Real estate investment is no hobby for the amateur, says financial planner Carl Richards. As illustrated by his most recent sketch in the New York Times, buying real estate without doing the math is akin to running a marathon without training: it hurts a lot.

Richards advises investors to operate with discretion within the bruised and delicate reality of the current real estate market. We are no longer living in the cash-flush glory days of the Millennium Boom when real estate investment appeared to be a smooth and easy golden ride to financial profit and security.

Today, it’s a tough world out there. California homes sales volume decreased 3.3% from March 2011 to April 2011, and is down 6% from a year ago. Home prices in California are experiencing a similar decline. [For more information on April’s home sales volume data, see the May 2011 first tuesday article, April 2011 home sales volume.]

With prices and interest rates so low, the logic suggests it is now time to buy some of the ubiquitous distressed real estate. However, investors take note: there is nothing inherently wrong with real estate investments, but buying distressed real estate without careful analysis is a potentially financially disastrous idea. Investors and buyers must take into account all of the often overlooked costs and responsibilities of owning real estate, such as property taxes, maintenance, insurance – and oh yes – management.

The bottom line is the same for any smart consumer purchase. Take the time to do your research.

first tuesday take: Agents and brokers need to consider if the expressed financial goals of their buyers can be attained based on the probabilities presented by a distressed real estate investment, especially in California. Essentially, this is a reminder for selling agents and brokers to do their homework. Before undertaking the representation of a novice investor, a licensee must:

  • assess the financial health and real estate knowledge of the buyer; and
  • assess the value of the real estate property the subject of the investment.

Agents and brokers, educate and counsel your buyers. Does your buyer have the cash for a down payment, closing costs and fix-up costs? Is he aware of the nuances between different financing programs? Does he have an understanding of the costs of operating the property? Does he have the cash resource for six months of operating expenses and mortgage payments if the property were to sit vacant?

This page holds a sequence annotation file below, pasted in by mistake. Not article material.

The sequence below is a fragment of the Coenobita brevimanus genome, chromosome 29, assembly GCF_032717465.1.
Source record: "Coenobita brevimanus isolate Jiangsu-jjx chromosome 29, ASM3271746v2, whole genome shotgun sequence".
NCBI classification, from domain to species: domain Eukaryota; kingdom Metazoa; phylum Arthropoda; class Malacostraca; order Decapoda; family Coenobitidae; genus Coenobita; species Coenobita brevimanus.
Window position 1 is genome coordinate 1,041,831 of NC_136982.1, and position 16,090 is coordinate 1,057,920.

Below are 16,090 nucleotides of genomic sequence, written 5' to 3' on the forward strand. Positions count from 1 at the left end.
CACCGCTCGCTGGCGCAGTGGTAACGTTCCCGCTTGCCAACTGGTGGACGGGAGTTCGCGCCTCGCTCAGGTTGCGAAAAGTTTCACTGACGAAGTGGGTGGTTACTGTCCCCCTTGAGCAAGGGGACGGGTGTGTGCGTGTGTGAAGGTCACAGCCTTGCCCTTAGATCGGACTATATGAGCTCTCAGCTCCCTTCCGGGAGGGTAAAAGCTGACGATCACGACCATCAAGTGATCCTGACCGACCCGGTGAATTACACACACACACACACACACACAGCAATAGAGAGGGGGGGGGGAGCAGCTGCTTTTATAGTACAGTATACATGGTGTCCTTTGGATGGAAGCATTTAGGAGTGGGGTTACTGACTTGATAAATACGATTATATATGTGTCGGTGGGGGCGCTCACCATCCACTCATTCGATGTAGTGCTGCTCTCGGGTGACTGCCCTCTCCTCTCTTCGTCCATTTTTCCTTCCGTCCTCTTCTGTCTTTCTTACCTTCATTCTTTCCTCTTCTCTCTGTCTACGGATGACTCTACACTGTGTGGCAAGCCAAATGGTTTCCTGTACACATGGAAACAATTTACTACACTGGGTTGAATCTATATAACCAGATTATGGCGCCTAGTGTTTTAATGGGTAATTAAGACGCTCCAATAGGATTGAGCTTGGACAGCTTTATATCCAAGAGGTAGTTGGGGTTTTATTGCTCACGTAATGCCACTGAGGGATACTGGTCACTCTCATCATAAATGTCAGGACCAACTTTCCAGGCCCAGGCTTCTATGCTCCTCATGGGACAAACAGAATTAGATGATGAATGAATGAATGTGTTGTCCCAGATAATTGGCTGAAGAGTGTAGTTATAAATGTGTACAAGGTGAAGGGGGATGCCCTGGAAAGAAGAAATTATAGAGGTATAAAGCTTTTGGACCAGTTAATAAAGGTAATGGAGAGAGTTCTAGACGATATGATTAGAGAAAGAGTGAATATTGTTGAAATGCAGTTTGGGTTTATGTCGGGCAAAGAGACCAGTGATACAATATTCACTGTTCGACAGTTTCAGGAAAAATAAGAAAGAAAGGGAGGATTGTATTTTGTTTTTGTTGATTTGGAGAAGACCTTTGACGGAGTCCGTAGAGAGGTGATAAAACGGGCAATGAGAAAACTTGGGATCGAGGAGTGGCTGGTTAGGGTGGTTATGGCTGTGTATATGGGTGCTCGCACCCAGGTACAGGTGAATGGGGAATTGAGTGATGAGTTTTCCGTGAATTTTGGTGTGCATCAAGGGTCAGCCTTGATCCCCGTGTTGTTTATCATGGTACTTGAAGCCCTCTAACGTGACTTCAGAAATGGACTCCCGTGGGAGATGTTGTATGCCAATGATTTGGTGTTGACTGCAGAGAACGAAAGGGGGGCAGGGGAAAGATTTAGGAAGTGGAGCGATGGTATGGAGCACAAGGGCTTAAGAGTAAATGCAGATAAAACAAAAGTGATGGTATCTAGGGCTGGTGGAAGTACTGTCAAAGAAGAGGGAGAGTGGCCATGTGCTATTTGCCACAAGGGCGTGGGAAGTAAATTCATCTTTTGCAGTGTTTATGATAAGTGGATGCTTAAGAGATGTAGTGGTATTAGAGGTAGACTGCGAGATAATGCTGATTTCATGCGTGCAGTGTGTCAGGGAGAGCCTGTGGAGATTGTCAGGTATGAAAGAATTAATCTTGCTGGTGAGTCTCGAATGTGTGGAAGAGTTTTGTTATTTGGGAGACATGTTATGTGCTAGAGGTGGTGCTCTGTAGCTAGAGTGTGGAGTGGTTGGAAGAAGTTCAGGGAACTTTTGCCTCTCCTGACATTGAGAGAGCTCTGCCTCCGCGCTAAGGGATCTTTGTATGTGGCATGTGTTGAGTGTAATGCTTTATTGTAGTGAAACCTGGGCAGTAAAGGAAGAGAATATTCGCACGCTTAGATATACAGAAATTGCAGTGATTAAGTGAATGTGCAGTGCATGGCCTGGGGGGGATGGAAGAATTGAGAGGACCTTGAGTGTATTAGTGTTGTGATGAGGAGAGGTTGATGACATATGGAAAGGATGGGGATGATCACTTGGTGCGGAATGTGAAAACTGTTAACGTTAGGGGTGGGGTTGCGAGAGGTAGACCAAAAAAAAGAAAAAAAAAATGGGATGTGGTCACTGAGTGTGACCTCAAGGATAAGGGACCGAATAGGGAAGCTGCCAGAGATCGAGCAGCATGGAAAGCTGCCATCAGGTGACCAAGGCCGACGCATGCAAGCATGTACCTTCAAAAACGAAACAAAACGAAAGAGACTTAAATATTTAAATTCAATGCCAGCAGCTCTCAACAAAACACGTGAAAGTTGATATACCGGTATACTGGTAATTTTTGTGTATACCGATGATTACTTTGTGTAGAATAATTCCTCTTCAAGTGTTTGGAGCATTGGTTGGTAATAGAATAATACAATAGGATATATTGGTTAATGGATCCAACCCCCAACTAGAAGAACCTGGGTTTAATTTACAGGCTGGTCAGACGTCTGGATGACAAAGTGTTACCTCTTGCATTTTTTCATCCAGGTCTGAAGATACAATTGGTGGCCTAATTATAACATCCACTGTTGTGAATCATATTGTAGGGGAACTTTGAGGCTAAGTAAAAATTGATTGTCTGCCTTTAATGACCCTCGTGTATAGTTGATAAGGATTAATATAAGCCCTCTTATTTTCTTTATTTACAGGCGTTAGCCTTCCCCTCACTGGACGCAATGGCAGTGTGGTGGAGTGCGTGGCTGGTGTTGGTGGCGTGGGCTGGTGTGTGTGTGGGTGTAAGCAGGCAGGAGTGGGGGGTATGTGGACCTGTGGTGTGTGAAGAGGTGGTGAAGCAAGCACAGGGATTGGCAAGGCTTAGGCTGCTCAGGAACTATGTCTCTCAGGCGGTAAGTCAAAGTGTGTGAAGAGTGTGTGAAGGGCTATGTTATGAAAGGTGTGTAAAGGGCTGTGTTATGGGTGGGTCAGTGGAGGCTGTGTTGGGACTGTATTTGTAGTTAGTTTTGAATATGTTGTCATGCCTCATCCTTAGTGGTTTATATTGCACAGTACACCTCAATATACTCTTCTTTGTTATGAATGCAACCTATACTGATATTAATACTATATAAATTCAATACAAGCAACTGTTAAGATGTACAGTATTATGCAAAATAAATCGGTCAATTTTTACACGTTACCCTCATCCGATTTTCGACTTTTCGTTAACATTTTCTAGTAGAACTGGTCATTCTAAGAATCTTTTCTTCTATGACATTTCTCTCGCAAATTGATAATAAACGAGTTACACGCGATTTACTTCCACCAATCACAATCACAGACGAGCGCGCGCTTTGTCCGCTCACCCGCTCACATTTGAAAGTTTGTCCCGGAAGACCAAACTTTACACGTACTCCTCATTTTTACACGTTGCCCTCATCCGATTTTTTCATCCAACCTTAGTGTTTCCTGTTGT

Sure, the idea of investing in real estate sounds like a “cool” thing to do – a no-brainer quick path to riches for the misinformed – but does your buyer have the profile to handle it? If he doesn’t, then do him a favor and break the news to him: stop dreaming in a Millennium Boom mindset when you must respond and act in a post-financial crisis reality. [For more information on agent-buyer counseling, see the May 2011 first tuesday article, Financially illiterate homebuyers in distress – agents to the rescue!]

The suitability of qualifying a property as an investment is another task compelling agents and brokers to either investigate on behalf of their buyers, or get someone else to do it.

For example, how much spendable income will the property truly generate? Does the buyer know everything the seller knows about the property, including what the listing agent knows (a condition called transparency)? What is the likelihood of resale at the anticipated asking price? [For more information on how to analyze properties for investment, see the April 2011 first tuesday article, Income property analysis for investor review.]

In order to provide the answers, agents must obtain sufficient property operating data in order to determine the property’s net operating income (NOI), a figure which determines the price a buyer is willing to pay. Property operating data includes readily available information on:

  • location and zoning;
  • property improvements;
  • price and terms;
  • current rental income;
  • the rent roll;
  • current operating expenses;
  • anticipated returns;
  • loan arrangements and acquisition costs;
  • income tax aspects; and
  • the seller’s disclosure of service providers.

Selling agents must present this information to prospective buyers in a clear and comprehensive manner. They can only accomplish this objective if they know more about the property than the seller and the listing agent are willing to tell them. [Download the first tuesday Income Property Brokerage (IPB) Program]

RE: “The Dangerous Allure of Distressed Real Estate” from the NY Times